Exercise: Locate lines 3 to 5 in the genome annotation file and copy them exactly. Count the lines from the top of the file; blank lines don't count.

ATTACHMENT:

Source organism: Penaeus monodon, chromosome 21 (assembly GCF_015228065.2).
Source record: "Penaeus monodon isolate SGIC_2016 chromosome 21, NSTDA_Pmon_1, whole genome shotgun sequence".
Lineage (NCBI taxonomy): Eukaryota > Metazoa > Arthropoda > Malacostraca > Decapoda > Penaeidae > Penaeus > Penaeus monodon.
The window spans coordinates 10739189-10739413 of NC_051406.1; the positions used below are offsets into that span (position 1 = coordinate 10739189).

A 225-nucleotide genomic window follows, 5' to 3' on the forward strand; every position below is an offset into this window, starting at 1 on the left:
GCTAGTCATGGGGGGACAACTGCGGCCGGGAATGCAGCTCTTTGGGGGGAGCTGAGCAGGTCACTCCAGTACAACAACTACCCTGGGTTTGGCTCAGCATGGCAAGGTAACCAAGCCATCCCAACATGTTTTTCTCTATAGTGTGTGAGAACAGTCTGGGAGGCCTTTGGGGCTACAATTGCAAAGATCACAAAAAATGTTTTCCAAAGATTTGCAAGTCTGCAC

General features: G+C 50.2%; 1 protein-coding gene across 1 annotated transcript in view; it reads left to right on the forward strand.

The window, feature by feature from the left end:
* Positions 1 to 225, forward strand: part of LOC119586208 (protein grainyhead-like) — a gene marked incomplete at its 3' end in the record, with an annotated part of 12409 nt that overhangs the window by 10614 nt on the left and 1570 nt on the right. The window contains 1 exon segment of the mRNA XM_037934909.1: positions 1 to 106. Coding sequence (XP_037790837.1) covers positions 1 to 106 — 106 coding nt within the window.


Lineage (NCBI taxonomy): Eukaryota > Metazoa > Arthropoda > Malacostraca > Decapoda > Penaeidae > Penaeus > Penaeus monodon.
The window spans coordinates 10739189-10739413 of NC_051406.1; the positions used below are offsets into that span (position 1 = coordinate 10739189).

A 225-nucleotide genomic window follows, 5' to 3' on the forward strand; every position below is an offset into this window, starting at 1 on the left: